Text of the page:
Top 5

Southeast Asia’s best Japanese restaurants

Southeast Asia Globe picks five of the top spots in the region for a slice of sashimi or a nibble of nigiri

Written By:
June 22, 2017

Southeast Asia Globe picks five of the top spots in the region for a slice of sashimi or a nibble of nigiri

Sorae, Vietnam

For Ho Chi Minh City’s swankiest sushi experience, and views worth salivating over, Sorae is difficult to beat. Set on the 24th and 25th floors of the AB Tower, the restaurant is helmed by head chef Danny Yong and offers signature dishes such as marinated sashimi with crispy rice, spiced scallop gratin and a glorious sashimi tasting platter known simply as ‘eight kinds of Japanese fish’. Sorae’s striking interiors make its bar offerings almost as popular as its superb seafood. Try the signature saketini, a mixture of house sake with raspberry vodka and watermelon juice and garnished with daikon radish.

Japub, Cambodia

Bookended by a commercial coffee shop and a construction site, tiny Japub’s unassuming surroundings belie the quality of food it offers. Its stripped-back aesthetic reflects the welcome simplicity of a menu that has won hordes of fans in Phnom Penh, from locals and Westerners to the city’s growing Japanese expat community. Flavours range from light and subtle to robust and powerful, with the barbecue eel and indulgent chu-toro particularly impressive. As ever, opting for the omakase – Japanese for “I’ll leave it up to you” – is definitely the way to get the most out of your experience. With only seven bar seats up for grabs, we’d recommend arriving early.

Waku Ghin, Singapore

Chef Tetsuya Wakuda found fame with his eponymous restaurant in Sydney before moving on to open Singapore’s Waku Ghin in 2010. Located in Marina Bay Sands, Waku Ghin continues the sophisticated, intricate approach to food with which Tetsuya made his name. Based around three intimate dining rooms, guests get an up-close view of their own chef working the teppan grill with impeccable skill. Tasting menus include a fantastical array of seafood, usually along with wagyu beef and other high-class ingredients. The inarguable standout, though, is the signature marinated botan shrimp with sea urchin and caviar – a vivid yellow feast for the eyes served in a spiky, jet-black natural wonder.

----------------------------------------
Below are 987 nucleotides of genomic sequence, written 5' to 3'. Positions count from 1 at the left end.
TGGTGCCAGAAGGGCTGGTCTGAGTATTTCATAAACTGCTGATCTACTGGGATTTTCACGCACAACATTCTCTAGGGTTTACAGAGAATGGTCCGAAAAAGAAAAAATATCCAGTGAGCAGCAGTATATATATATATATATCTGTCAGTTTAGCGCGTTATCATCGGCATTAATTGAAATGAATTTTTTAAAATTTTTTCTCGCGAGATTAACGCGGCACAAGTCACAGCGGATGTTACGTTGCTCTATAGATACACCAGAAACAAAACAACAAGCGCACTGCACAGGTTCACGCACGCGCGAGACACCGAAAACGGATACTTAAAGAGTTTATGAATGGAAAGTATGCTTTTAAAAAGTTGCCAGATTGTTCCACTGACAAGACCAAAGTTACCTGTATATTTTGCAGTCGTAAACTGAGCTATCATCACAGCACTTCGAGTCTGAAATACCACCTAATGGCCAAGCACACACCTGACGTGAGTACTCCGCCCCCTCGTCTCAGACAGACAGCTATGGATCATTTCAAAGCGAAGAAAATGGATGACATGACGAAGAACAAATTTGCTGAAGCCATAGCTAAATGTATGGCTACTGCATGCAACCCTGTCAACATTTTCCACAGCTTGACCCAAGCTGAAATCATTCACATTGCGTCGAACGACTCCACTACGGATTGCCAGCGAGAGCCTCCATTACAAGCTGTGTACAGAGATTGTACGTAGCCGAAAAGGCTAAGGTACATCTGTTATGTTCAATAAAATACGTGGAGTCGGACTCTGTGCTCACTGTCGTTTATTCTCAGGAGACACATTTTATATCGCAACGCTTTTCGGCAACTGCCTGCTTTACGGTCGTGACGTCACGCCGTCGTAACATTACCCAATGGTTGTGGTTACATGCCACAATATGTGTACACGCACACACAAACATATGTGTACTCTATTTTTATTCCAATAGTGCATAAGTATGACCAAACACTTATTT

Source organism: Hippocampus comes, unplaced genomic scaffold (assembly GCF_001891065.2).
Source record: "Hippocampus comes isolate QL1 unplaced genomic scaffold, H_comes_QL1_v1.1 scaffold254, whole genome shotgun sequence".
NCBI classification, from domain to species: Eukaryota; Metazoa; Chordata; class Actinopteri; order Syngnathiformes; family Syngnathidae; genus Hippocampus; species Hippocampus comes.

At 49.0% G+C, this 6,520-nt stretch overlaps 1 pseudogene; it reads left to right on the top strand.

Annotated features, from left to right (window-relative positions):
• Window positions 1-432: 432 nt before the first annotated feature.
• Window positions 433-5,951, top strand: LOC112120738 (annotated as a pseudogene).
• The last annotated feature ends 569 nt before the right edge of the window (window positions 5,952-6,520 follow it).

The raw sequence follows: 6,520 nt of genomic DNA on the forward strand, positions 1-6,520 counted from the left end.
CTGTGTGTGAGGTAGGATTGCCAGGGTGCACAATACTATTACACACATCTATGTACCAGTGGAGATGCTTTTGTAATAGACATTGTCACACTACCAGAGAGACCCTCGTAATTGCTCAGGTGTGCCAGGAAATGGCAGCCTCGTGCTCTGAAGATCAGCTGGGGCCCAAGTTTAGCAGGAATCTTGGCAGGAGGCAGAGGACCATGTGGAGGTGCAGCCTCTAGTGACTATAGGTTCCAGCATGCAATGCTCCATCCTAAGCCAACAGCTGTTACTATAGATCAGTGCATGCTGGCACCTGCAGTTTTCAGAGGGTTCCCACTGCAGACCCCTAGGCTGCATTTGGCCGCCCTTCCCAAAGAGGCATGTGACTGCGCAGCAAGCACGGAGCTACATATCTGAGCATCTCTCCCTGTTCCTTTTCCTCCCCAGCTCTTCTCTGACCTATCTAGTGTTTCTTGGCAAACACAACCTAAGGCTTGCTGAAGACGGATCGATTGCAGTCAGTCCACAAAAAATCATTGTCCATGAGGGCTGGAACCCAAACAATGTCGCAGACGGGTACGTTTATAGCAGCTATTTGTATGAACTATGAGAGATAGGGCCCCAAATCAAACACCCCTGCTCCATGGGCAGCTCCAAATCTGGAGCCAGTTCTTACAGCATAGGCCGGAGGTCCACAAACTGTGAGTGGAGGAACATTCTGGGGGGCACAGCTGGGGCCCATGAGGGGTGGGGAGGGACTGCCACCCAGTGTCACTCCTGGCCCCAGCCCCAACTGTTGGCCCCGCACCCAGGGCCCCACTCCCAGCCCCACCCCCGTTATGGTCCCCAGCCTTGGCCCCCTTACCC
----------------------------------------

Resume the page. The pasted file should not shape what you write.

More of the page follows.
Ginza Sushi Ichi, Thailand

There is no Japanese restaurant in Thailand, perhaps even the entire region, with the same pedigree and commitment to fresh ingredients as Ginza Sushi Ichi. Affiliated with the Michelin-starred Tokyo restaurant of the same name, Ginza Sushi Ichi guarantees that all of its fish will have been sourced at Tokyo’s famed Tsukiji fish market less than 24 hours before it is served. All the chefs here are trained by Masakazu Ishibashi – the legendary head chef of the Tokyo flagship – making them ideal guides for the omakase menus on offer, in which the chef selects and serves the dishes that he wants to – an ideal way to sample a thrilling variety of flavours that many might not consider if presented with a menu and left on your own.

Nobu, Malaysia

One of the most established names in fine dining, Nobu has added a dash of international class to Kuala Lumpur’s restaurant scene. With more than 30 locations around the world, it would be easy for Nobu to slip into many of the worst tropes of a food franchise, but it doesn’t. Somehow, the company’s founder Nobuyuki ‘Nobu’ Matsuhisa has been able to pair the intricacies of Japanese cuisine with the brashness and tang of Peruvian food. While KL executive head chef Philip Leong turns out a few cracking dishes using local produce, we’d recommend sticking largely to Nobu signatures such as black cod miso and king crab with creamy jalapeno – cornerstones of a menu that has won over the world.

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